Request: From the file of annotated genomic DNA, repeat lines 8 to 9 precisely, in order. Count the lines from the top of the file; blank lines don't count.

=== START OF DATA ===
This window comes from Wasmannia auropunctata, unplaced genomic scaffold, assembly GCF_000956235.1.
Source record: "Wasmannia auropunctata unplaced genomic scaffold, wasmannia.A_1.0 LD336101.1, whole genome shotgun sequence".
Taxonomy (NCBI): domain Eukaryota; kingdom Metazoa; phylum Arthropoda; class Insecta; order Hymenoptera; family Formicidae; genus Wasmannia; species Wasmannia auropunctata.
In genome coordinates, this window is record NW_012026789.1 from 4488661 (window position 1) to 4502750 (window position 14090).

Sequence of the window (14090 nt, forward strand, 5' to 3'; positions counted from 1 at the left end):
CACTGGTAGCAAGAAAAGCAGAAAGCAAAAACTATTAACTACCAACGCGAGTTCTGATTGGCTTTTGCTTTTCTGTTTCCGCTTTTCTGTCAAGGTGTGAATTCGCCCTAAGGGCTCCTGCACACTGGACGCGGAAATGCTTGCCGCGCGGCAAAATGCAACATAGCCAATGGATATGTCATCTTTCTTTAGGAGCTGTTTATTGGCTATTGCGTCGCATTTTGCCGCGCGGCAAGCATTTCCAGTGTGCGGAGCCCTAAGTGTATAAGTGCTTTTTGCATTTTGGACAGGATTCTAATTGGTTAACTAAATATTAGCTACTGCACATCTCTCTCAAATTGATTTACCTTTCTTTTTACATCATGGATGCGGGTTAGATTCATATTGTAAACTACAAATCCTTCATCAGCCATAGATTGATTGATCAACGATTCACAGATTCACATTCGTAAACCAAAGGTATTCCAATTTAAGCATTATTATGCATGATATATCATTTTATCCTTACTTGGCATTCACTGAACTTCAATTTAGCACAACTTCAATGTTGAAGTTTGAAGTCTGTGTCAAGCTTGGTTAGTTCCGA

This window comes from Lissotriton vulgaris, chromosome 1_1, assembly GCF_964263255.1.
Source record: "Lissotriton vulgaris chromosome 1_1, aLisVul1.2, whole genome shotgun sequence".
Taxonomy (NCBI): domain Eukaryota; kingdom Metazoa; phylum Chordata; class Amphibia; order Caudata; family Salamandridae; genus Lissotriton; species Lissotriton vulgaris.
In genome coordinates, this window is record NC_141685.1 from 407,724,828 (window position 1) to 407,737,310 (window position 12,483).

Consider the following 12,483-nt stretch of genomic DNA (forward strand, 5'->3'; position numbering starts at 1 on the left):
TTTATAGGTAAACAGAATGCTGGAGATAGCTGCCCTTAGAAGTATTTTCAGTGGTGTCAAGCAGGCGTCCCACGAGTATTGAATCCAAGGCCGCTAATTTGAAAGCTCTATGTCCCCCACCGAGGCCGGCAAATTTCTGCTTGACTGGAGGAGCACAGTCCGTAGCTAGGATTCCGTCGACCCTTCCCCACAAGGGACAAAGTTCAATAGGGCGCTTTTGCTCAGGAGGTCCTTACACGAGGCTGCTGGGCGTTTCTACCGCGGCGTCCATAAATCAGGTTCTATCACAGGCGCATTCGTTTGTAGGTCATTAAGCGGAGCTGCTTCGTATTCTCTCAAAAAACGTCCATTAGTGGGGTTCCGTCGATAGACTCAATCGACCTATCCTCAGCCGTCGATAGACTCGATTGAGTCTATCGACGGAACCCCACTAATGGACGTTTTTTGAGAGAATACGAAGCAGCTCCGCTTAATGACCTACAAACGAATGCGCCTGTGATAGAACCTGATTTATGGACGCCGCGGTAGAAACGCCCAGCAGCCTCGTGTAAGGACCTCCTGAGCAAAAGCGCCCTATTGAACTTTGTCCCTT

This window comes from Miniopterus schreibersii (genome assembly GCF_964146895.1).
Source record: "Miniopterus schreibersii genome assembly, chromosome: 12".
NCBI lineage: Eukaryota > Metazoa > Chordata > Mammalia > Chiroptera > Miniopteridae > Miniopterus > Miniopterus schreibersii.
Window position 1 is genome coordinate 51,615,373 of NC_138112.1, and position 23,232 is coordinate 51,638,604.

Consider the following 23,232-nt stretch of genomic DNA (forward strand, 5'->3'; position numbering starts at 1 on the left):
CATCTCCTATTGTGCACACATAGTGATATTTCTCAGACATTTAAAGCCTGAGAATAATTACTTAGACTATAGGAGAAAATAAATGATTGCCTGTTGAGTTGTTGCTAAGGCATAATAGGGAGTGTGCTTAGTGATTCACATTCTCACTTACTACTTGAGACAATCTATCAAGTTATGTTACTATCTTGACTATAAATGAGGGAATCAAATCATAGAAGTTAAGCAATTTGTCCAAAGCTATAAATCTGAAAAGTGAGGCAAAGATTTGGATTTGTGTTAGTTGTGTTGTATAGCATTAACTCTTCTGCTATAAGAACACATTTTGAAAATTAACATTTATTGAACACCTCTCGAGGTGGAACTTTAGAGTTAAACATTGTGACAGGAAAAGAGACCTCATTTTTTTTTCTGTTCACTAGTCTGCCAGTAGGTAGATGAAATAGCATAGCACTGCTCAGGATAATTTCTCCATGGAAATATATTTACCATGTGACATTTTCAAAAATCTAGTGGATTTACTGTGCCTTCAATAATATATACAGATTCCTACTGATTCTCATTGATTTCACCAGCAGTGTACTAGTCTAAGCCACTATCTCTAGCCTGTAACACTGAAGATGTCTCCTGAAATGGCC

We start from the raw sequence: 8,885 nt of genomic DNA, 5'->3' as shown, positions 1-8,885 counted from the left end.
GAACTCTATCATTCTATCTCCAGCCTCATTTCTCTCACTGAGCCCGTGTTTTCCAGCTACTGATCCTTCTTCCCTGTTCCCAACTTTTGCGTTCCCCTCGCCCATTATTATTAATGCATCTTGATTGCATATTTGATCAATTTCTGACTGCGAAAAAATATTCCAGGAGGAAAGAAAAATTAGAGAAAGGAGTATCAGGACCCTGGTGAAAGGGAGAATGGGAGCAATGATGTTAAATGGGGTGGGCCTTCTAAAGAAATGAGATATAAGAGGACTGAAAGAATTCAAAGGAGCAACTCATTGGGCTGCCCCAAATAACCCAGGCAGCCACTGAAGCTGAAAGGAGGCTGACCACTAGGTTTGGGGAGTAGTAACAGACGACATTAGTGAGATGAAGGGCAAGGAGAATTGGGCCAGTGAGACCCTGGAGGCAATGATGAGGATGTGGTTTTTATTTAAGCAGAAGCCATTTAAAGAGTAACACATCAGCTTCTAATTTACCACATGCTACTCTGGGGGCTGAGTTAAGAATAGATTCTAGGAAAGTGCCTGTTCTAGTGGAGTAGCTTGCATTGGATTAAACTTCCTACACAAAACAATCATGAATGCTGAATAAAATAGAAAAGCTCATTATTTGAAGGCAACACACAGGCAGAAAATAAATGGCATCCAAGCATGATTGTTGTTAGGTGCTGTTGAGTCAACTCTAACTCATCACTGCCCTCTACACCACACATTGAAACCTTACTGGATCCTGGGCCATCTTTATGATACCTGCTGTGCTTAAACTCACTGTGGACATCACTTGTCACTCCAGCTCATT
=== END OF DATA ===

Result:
Source record: "Lissotriton vulgaris chromosome 1_1, aLisVul1.2, whole genome shotgun sequence".
Taxonomy (NCBI): domain Eukaryota; kingdom Metazoa; phylum Chordata; class Amphibia; order Caudata; family Salamandridae; genus Lissotriton; species Lissotriton vulgaris.